Flow Intensity Module 226 determines flow intensity for a device, an end point, etc. The flow intensity may be proportional to the devices identified in Devices Module 224. For each device, transmit flow intensity and receive flow intensity may be calculated. The flow intensity may be determined based on the number of devices. According to another example, other factors may be considered in determining flow intensity. According to an exemplary embodiment, weights or other factors may be applied to devices for accommodate for varying usage. For example, a particular type of user and/or type of device may warrant a higher intensity. Also, a category of user or device may be assigned a lower intensity. Other tools for identifying flow intensity may be applied.

The flow intensity calculation may be directly or indirectly proportional to the number of devices. For example, a predetermined or variable percentage (or other calculation) may be applied to the total number of devices to ascertain a flow intensity. Other methodologies and/or calculations may be applied. According to another example, various factors may be considered for the flow intensity, including user, geography, application, company type, historical data, etc.

The geographic location and/or type of environment may also affect flow intensity. For example, a hospital and dispatch center may expect higher flow intensities as opposed to another establishment that uses devices on a far less scale (e.g., restaurant or convenient store). The number of employees (and in particular, certain types of employees) may also have an effect on the intensity calculations. Historical usage and other relevant data may be used to identify flow intensities.

An embodiment of the present invention may consider privileges assigned to users, employees, members or participants. For example, different members may be given priority over others. The president of a company may be given priority over entry level employees. A company may assign employees different level of services. For example, employees with communication roles may have a higher usage than most general users within a company.

An embodiment of the present invention may consider certain qualities of traffic that may require additional processing and/or resources. For example, additional resources may be needed to determine whether data is encrypted or not and to further decrypt and/or encrypt the data. Number of participants and their associated preferences as well as location specific data may also be considered. Other forms of data may also include interactive data, as well as data associated with social media sites, real time chat, etc.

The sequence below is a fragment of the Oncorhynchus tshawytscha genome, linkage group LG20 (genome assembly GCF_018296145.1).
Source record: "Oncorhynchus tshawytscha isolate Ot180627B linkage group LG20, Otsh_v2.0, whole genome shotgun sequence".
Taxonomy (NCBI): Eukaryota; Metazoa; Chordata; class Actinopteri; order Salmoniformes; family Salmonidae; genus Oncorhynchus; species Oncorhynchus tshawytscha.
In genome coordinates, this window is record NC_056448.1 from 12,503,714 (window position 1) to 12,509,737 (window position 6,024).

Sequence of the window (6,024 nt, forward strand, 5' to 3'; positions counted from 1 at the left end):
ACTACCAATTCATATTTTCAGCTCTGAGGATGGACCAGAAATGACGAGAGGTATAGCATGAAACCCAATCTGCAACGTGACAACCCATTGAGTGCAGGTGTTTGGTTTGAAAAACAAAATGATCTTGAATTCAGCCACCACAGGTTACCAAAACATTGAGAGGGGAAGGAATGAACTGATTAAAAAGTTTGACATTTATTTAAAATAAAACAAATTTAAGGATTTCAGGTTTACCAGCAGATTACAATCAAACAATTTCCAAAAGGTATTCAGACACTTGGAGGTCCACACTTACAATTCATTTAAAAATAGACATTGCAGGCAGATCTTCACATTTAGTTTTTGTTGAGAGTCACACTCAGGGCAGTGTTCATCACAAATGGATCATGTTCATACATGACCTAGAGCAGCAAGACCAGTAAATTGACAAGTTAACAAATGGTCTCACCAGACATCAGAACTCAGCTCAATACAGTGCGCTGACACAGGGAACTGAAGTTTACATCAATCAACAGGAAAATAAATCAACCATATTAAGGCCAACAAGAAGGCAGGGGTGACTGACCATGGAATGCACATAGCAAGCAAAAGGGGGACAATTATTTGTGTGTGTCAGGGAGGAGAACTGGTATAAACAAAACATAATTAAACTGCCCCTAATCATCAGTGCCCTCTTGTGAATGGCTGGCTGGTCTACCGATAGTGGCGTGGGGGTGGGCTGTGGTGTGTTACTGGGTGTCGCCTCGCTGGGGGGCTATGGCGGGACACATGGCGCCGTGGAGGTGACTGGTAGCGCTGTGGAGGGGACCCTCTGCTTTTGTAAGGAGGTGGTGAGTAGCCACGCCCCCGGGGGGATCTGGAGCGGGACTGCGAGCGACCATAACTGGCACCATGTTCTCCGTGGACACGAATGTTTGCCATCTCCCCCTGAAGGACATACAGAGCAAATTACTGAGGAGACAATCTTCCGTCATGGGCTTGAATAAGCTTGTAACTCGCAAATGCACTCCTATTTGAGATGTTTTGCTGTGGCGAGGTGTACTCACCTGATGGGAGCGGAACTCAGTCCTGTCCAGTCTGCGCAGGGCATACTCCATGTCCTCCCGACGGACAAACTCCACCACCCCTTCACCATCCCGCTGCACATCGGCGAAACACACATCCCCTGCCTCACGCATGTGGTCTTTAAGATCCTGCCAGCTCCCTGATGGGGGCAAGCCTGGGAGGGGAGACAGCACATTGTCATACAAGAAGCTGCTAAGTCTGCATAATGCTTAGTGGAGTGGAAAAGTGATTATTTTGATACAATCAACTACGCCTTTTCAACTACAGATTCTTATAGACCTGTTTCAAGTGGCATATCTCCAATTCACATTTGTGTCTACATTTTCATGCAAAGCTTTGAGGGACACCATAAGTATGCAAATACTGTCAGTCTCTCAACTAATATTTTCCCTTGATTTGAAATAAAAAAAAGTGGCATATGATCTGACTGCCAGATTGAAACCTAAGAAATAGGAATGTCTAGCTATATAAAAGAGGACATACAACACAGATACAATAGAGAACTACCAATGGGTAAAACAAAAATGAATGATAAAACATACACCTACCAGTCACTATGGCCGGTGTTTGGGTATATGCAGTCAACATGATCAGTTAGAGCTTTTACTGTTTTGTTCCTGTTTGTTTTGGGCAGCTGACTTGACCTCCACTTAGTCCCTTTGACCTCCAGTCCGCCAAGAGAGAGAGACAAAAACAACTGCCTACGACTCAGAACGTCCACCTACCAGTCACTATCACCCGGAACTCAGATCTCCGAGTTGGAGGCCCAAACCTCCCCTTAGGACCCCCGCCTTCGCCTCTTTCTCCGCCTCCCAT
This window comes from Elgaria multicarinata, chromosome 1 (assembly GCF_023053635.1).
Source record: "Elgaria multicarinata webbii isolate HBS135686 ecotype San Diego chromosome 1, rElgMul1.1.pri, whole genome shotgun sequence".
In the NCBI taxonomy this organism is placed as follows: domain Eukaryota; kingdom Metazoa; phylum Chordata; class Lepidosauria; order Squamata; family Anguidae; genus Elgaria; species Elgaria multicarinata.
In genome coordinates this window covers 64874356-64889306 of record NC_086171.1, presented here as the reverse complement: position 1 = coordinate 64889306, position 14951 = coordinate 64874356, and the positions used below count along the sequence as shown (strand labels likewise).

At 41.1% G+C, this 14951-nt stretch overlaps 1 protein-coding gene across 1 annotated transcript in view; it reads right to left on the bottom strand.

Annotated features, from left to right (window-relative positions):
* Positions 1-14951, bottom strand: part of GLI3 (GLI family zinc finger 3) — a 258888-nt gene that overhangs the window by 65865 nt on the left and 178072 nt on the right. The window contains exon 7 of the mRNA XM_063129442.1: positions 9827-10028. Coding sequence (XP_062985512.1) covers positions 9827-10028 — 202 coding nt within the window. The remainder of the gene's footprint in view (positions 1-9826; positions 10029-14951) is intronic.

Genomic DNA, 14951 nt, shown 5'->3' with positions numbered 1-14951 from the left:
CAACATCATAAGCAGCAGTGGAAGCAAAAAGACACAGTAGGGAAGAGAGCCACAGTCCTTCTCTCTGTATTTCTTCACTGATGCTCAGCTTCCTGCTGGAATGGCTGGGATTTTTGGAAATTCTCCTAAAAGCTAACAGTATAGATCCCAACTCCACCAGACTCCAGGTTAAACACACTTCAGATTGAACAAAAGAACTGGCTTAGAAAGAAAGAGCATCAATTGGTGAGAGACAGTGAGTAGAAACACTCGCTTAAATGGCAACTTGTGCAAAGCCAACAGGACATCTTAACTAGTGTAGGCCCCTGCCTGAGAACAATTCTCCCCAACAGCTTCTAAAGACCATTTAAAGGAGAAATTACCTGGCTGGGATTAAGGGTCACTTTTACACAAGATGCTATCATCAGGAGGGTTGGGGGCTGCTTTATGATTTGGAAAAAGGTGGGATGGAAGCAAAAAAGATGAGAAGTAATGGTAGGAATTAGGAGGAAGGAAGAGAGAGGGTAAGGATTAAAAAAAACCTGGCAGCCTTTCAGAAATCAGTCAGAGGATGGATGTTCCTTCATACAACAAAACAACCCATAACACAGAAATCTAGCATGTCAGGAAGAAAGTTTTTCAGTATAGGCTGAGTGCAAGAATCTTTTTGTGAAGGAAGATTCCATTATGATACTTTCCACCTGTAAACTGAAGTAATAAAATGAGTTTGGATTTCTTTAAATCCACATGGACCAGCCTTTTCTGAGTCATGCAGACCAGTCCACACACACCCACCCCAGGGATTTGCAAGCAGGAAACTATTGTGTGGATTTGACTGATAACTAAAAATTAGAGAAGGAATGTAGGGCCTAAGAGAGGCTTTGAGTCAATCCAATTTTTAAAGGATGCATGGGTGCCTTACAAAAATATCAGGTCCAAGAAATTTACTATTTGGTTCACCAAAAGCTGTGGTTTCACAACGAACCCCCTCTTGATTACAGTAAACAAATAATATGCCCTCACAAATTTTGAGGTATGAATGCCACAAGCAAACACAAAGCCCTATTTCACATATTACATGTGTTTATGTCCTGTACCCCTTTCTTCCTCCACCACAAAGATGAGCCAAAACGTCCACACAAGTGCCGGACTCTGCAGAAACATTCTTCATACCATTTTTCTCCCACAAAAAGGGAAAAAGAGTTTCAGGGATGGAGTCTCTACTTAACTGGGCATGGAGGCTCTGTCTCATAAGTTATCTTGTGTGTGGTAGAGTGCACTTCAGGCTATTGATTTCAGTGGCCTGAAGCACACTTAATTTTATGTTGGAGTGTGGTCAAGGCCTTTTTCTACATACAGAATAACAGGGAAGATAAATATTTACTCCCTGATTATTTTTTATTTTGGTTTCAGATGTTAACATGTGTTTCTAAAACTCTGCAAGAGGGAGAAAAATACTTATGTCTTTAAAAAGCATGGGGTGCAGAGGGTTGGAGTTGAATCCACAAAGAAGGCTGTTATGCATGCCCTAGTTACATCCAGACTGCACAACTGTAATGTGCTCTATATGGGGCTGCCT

Flow Matrix Module 228 may calculate a flow matrix between end points. The calculation may make the flow intensity proportional to traffic intensities. The flow matrix calculation takes into consideration the traffic intensities at each endpoint. FIGS. 3, 4 and 5 below provide illustrative flow matrix specifics.

Predict/Forecast Module 230 may provide feedback to the user regarding how the network is handling the current load. For example, a graphical user interface, such as a dashboard, icon, etc., may be displayed and provide codes, including color codes indicating different status and requesting action in response. Also, a warning or other alarm may indicate an impending critical situation that may require some type of action or acknowledgement. Also, Predict/Forecast Module 230 may include a reporting functionality where users may generate graphics, reports and view trends and historical data. A snapshot capability may capture specifics for each deployment, which may be transmitted to other users for verification and confirmation.

For example, a user may anticipate a need for additional resources for an event, meeting, presentation, etc. In this example, additional capabilities and/or equipment may be needed. For example, overseas communications may require additional resources.

Also, Predict/Forecast Module 230 may apply the calculated flow matrix. For example, according to an exemplary embodiment, the calculated flows may serve as an input to a network capacity planning tool. An embodiment of the present invention is directed to creating balanced flows for network planning, e.g., VoIP flow planning. Also, an embodiment of the present invention may update and reconfigure specific flows after deployment. For example, a specific link may be identified for update. Also, a geographic area, building, floor, room, etc. may be identified where the associated devices, nodes, etc. may be updated accordingly. Other administrative functions may be provided.

FIG. 3 is an example of a flow matrix, according to an embodiment of the present invention. An exemplary application is directed to a solution for symmetric sink/source systems. Given a set of n traffic sinks/sources, where k-th sink/source may receive and transmit with intensity of xk—a flow matrix M for traffic intensity between two points i→j may be represented as follows:

M ij = x j x j / ( k = 1 n x k )

Total traffic transmitted from point i may be calculated as follows: